• The Reviewer will develop a plan for a series of ‘key personnel’ interviews with support from the Project Manager.
  • The interviews will address each section of the scorecard and be restricted to one hour each.
  • The Project Manager will ensure that each Stakeholder group provides full cooperation by making their employees available for interviews, with supporting documentation.

Application:

  • The Reviewer will establish the intent of the scorecard with each interviewee as a process that will identify gaps and opportunities for improvement through alignment with the fundamentals of Workface Planning.
  • The Reviewer will then ask the interviewee to describe their current planning and execution processes relative to the questions on the scorecard. The Reviewer may ask for copies of supporting documentation.
  • Each interviewee will also be asked for their optimization suggestions.
  • The Reviewer will record actions or efforts that are worthy of recognition.

Summary:

The Reviewer will record highlights from the interviews and suggestions from the interviewees. When the scorecard is complete, the Reviewer will summarize the report to formulate an overall score as a % of the attainable. Then add the suggestions proposed by the interviewees and a list of recommendations that would align the existing processes with the application of Workface Planning.

Project: G SCORE Date: Dec 2013
Question

Strongly Disagree

Disagree Neutral Agree

Strongly Agree

Comments
1 2 3 4 5

1.0 Project Definition & Planning

1.1 Early project scope definition includes the requirement for constructability and consideration for Workface Planning. 1 WFP not considered.
1.2 The Project Management Team have procedures that prescribe the application of Workface Planning for all stakeholders.

1

No
1.3 Request for Proposals are issued with the requirement for Workface Planning.

1

No
1.4 The requirement for Workface Planning support is a component of every contract

1

No
1.5 The initial Project Execution Plan requires construction involvement during the development of the Path of Construction

1

No
1.6 The initial Project Execution Plan includes a requirement for sequential Engineering and Procurement based upon the Path of Construction. 3 No evidence to support.
1.7 The initial Project Execution Plan has a requirement for Information Management. 3 No evidence to support
1.8 The WBS is structured to support the progressive elaboration of work through CWAs, CWPs, EWPs and IWPs. 4 CWP, yes FIWP no.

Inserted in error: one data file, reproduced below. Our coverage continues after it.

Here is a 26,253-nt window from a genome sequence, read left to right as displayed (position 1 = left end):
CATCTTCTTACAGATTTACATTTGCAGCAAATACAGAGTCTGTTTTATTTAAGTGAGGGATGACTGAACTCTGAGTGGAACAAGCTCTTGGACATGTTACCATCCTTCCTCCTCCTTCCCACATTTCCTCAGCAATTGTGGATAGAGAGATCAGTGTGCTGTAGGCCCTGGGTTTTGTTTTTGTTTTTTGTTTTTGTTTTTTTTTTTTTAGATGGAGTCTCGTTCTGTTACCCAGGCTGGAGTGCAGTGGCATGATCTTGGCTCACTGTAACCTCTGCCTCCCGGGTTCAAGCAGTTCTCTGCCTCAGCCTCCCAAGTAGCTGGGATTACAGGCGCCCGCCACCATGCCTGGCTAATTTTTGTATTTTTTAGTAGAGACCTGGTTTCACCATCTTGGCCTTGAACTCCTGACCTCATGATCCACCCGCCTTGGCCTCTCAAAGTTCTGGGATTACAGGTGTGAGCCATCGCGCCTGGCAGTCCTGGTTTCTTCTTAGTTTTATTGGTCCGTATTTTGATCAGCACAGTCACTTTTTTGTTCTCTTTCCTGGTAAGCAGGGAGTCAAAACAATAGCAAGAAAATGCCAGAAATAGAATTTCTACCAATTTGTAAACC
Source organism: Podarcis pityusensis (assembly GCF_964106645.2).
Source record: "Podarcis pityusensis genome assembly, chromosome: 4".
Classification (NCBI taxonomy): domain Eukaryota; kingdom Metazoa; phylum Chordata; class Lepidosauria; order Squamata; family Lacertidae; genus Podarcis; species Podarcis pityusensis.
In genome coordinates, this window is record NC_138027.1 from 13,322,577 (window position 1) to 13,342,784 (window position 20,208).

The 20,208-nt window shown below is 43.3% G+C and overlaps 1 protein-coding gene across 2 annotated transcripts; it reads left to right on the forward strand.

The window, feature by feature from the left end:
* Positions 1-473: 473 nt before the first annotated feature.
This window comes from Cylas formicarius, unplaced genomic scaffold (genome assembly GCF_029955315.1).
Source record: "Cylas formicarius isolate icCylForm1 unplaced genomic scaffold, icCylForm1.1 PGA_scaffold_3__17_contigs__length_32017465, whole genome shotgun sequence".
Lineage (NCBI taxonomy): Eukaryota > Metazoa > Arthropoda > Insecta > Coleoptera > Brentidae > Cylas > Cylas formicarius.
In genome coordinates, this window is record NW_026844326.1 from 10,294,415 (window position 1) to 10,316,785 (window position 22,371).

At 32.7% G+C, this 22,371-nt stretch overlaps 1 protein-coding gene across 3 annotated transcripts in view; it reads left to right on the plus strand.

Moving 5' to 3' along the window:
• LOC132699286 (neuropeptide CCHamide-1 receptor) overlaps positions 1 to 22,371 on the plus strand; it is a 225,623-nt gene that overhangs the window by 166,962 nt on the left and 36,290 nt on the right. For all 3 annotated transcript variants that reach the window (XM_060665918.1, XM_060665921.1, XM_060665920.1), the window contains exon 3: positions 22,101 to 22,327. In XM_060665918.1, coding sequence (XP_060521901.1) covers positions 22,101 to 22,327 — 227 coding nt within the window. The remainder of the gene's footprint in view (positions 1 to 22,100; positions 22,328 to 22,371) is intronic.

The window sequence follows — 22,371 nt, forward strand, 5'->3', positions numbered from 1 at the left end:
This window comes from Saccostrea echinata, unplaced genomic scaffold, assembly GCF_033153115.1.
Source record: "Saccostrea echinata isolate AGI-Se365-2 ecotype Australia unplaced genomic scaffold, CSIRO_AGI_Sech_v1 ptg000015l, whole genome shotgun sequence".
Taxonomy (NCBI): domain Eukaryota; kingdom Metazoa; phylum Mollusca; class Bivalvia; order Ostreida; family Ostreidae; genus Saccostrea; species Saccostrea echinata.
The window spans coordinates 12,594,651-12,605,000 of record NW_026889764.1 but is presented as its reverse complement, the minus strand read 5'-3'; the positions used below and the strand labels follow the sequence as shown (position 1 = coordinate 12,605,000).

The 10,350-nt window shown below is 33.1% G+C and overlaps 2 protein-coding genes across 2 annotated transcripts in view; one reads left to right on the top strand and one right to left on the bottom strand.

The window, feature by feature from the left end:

1.9 The EWP release plan supports the Path of Construction. 4 Yes,
1.10 The procurement plan supports the Path of Construction. 2 Mods being delivered out of sequence.
Section 1.0 Total (out of 50)
Project: G SCORE Date: Dec 2013
Question

Strongly Disagree

Disagree Neutral Agree

Strongly Agree

Comments
1 2 3 4 5

2.0 Project Controls

2.1 The project schedule activities are structured to represent complete components of the WBS. (CWAs, CWPs, EWPs & IWPs) 4 CWPs and FIWPs are in schedule
2.2 The level 3 Project Schedule is developed based upon the Path of Construction. 4
2.3 The engineering level 3 schedule consists of EWPs that are sequenced to support the Path of Construction. 3
2.4 The procurement level 3 schedule consists of activities that are sequenced to support CWPs and the Path of Construction. 4
2.5 The construction level 3 schedule consists of CWPs that support the Path of Construction. 4 CWPs appear in the schedule.
2.6 The construction level 5 schedule consists of IWPs that support the Path of Construction. 4 Influenced by material availability.
2.7 Installation unit rates from the project estimate are used for Earned Value Management.

1

Different rates used by Construction Contractor and Construction mgt
2.8 Rules of progress are established by the Contractor and approved by the Project Management Team. 3 Rules of progress established by the contractor.
2.9 The Project Management Team have established a standard format for weekly stewardship reports from the contractors. 4 Standard reports submitted weekly.
2.10 The Construction contractor uses a spreadsheet to track and report constraint removal. 2 Checklist for pack development, not used for constraint.
Section 2.0 Total (out of 50)
Project: G SCORE Date: Dec 2013
Question

Strongly Disagree

Disagree Neutral Agree

Strongly Agree

Comments
1 2 3 4 5

3.0 Information Management

3.1 The 3D model is available to construction 4 Restricted access.
3.2 Planners have direct access to the latest revision drawings through Document Control. 5 Hard copies delivered by document control.
3.3 Drawings are identified and stored based upon the WBS. 4 Yes
3.4 The material management system produces material received reports for construction. 4 Yes. Packing list
3.5 Materials are received and stored based upon the WBS. 4 Yes, material stored in grid.
3.6 The Construction contractor has a standard format for IWPs. 4 Construction Contractor

and Electrical contractor are different.

3.7 The Construction Contractor has a procedure for Workface Planning. 5 Existing
3.8 Workface Planners pull information from a backlog of documents and materials. (Clarification: Imminent construction execution is not relying upon the arrival of documents or materials) 1 Zero backlog materials truck to hook.
3.9 A scaffold management program is in place that ensures scaffold has been erected prior to IWP release. 1 Forman requesting scaffolds, not an IWP constraint.